After changing his vote twice on an embattled expansion plan for a Guilford church, George L. Layman now agrees with his critics: He should have steered clear of the entire debate.
"I could have walked away," Layman said Friday, recalling how he had tried to resign from the Howard County Board of Appeals at the end of June, but was talked out of it.
Layman finds himself in the middle of a newly revived debate over First Baptist Church of Guilford's expansion proposal, which many neighbors strongly oppose. After voting for the plan, then voting against it, Layman reversed course again last week and said he was withdrawing his vote -- apparently leaving the board split 2-2.
Adding fuel to the debate, Layman revealed a seeming conflict last week: Opponents of the proposal and church members did volunteer work for his unsuccessful campaign last year for county council, he said.
There's more confusion than ever over the fate of the expansion plan.
Opponents of the plan say the board should issue a denial, forcing the church under county rules to wait at least two years before it can re-apply. Supporters hope they can resubmit a plan soon and that Layman's replacement -- he will leave the board a month from now -- votes for it.
Both sides seem angry with Layman.
"George should've said no" when board members talked him out of retirement, said Thomas M. Meachum, an attorney representing a group of community activists opposed to the church expansion. "He should've insisted that his resignation was final. He didn't do the church any favors."
Added the Rev. John L. Wright, pastor of First Baptist: "He should have excluded himself entirely from the process. You cannot bounce back and forth like a revolving door."
Layman says he regrets causing the confusion, but did not violate any ethical standards.
"Let them say what they want to say," Layman said. "It doesn't bother me."
The dispute began last March when the church asked the board to allow construction of a 2,000-seat sanctuary, a 636-space parking lot, and a 34,000 square-foot community center on 8.5 acres at Guilford and Oakland Mills roads.
Several nearby homeowners associations questioned the amount of traffic, noise and lighting that would be generated by the expansion, and tension quickly arose between church leaders and community activists.
In September, the board approved the plan 3-1, which is not official until a decision and order is signed.
Board chair Jerry L. Rushing and members James W. Pfefferkorn and Layman endorsed the proposal, while Robert C. Sharps was the lone dissenter. Member Donald B. Messenger was absent because he was ill with the flu.
Appointed by the County Council, board members can serve a maximum of two consecutive five-year terms and are paid $45 a hearing.
At a Feb. 11 work session at which the board was to sign a decision and order approval of the plan, Layman reopened deliberations. He expressed doubt that the county Department of Planning and Zoning could enforce a voluntary agreement by the church restricting the number of cars that could use the parking lot.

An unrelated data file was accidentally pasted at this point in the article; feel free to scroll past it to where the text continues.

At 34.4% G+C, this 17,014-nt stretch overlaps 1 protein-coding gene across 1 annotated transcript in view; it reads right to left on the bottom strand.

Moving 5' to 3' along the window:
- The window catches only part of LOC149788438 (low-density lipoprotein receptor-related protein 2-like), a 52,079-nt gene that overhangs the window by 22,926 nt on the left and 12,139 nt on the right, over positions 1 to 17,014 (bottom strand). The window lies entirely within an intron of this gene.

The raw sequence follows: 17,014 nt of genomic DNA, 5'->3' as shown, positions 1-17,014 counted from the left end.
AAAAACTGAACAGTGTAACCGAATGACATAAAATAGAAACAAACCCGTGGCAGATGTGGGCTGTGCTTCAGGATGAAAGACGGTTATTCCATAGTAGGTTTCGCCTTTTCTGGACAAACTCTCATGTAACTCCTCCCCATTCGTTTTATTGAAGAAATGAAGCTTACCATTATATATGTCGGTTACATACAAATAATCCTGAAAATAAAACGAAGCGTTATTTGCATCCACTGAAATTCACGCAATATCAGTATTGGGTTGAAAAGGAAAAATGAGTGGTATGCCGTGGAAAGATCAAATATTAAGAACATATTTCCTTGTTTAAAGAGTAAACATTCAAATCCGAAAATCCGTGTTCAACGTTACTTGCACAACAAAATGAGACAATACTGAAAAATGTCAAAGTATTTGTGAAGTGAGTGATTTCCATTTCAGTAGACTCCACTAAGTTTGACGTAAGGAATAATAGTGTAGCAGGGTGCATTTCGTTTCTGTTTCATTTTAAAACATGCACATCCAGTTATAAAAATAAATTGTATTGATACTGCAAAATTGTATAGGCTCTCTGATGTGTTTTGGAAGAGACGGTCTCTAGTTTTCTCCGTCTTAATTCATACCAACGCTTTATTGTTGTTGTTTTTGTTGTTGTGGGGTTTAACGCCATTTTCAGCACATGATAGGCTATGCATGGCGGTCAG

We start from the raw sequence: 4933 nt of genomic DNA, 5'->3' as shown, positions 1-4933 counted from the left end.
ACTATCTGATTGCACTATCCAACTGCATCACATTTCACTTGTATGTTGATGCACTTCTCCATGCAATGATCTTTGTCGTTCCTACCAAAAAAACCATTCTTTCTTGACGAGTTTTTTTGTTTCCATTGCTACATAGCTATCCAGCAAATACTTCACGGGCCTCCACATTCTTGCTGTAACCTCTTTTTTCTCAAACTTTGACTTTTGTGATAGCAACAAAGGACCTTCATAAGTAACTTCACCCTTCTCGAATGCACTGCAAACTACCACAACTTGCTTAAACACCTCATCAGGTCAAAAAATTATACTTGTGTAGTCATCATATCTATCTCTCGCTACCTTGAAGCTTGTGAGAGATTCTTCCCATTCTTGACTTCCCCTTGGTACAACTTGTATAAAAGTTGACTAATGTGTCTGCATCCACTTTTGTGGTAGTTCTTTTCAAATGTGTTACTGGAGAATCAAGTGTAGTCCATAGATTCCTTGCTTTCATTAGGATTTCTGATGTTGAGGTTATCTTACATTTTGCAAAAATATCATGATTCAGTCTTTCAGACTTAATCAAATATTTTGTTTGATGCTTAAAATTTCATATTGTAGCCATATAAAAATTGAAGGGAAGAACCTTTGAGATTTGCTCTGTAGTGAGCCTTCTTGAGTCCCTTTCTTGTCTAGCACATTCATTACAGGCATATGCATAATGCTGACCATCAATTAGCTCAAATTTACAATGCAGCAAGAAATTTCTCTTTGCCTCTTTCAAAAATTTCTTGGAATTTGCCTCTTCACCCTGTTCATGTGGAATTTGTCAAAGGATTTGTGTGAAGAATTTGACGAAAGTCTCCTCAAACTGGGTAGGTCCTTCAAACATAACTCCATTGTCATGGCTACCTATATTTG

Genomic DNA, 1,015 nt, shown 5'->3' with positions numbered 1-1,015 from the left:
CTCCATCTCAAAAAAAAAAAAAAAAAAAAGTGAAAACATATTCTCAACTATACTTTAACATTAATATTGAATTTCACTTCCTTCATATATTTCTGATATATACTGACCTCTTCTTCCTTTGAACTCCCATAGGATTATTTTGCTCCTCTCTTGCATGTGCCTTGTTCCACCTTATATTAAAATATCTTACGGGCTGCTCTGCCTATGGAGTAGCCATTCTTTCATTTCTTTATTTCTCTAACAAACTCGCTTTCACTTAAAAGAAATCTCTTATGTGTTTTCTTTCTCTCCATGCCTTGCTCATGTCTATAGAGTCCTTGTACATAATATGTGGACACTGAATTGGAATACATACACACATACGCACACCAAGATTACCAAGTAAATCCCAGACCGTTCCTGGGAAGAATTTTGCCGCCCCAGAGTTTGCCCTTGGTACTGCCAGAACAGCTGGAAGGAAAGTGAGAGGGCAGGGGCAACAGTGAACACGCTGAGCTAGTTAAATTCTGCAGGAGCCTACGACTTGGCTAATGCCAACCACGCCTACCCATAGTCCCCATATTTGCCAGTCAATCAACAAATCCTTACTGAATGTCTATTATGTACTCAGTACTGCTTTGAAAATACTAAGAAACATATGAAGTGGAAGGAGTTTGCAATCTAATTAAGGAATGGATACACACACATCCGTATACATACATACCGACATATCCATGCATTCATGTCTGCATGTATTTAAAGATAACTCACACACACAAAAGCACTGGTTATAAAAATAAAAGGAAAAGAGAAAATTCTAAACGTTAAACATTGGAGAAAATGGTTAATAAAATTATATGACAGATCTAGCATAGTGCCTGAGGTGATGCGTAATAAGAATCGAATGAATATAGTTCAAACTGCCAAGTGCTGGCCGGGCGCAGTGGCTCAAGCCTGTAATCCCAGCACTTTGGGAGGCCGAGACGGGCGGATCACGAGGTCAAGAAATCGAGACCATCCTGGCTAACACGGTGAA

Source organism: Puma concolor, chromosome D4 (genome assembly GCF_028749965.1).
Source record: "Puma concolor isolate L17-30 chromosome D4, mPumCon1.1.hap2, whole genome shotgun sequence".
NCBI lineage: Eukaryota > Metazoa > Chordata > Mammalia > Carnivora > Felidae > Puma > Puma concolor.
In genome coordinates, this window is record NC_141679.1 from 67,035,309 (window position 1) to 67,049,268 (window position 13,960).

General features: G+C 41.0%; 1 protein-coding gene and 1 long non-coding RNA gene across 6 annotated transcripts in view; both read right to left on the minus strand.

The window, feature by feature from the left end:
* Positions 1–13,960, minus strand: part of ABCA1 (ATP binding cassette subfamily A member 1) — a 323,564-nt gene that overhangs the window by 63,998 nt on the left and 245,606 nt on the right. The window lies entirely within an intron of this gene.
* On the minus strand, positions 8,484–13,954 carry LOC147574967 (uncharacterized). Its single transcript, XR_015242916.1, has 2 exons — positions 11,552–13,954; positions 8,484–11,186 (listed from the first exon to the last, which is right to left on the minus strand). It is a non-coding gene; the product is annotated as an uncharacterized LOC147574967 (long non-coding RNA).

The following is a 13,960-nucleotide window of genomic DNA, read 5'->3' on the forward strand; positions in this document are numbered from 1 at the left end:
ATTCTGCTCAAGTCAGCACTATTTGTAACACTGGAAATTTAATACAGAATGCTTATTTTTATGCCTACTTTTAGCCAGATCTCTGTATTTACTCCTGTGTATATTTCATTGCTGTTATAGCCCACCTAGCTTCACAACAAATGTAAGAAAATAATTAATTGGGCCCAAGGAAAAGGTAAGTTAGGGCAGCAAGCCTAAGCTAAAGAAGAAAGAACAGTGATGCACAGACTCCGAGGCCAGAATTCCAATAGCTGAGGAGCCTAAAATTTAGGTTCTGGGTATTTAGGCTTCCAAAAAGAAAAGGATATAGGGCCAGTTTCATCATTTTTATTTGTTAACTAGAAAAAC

Because Messenger was present at the work session, he was permitted to register his disapproval of the project. And Layman, who inquired about a lack of information regarding activities at the proposed community center, changed his vote from approval to denial.
On Tuesday, however, Layman sent a two-page letter to Rushing to announce that he was withdrawing his previous vote and recusing himself from future proceedings regarding the church.
Layman acknowledged that two members of the opposition had done volunteer work for him during his unsuccessful bid for the District 1 County Council seat. He said Oak Ridge Homeowners Association president Kari Ebeling and Guilford Residents Association treasurer Mary Ann Aellen distributed Democratic Party literature at two elementary schools in Ellicott City.
Ebeling said that she and Aellen supported Layman's campaign promise to reduce the number of waivers granted by the Department of Planning and Zoning.
"We didn't see it as big deal," Ebeling said of their participation. "If we thought it would be, we would've stayed away from it."
'Like Judas Iscariot'
Layman also said that several members of the church were volunteers for his campaign and that Wright offered his aid at an NAACP dinner at the Rouse Center in Columbia last year.
But Wright said he doesn't remember seeing Layman at the dinner and challenged him to name the volunteers.
"Knowing his policies, knowing his disposition toward the church, why would we join his camp?" Wright asked. "That's like Judas Iscariot selling Jesus out."
Layman said that his withdrawal will allow the church to resubmit a plan within six months instead of having to wait the two years that a board-issued denial would require.
But Meachum, attorney for the opponents and who served as counsel to the board from 1985 to 1990, cited a 1986 case in which a 2-2 board deadlock was treated as a denial. He said board bylaws require that any petition be approved, disapproved or approved with conditions.
'Have to make a decision'
"They can't make no decision, they have to make a decision," he said. "The idea that a tie is no action is incorrect."
Tom Carbo, the board's counsel, said he intends to draft a one-page decision and order announcing no decision.
"As long as I've been here, 2-to-2 has always been a tie," said Carbo, who has been providing legal advice to the board for six years. "The rule says that we can only act with a majority. So how can we reconcile anything with just two votes?"
Layman said he is tired of catching flak from both sides and wants to quietly leave April 1, when he will be replaced by Jacqueline C. Scott, a lawyer who lives in Columbia.
His decision to rescind his vote "had nothing to do with the election, and it had nothing to do with a black church," Layman said. "I tried to do the right thing."
Pub Date: 2/28/99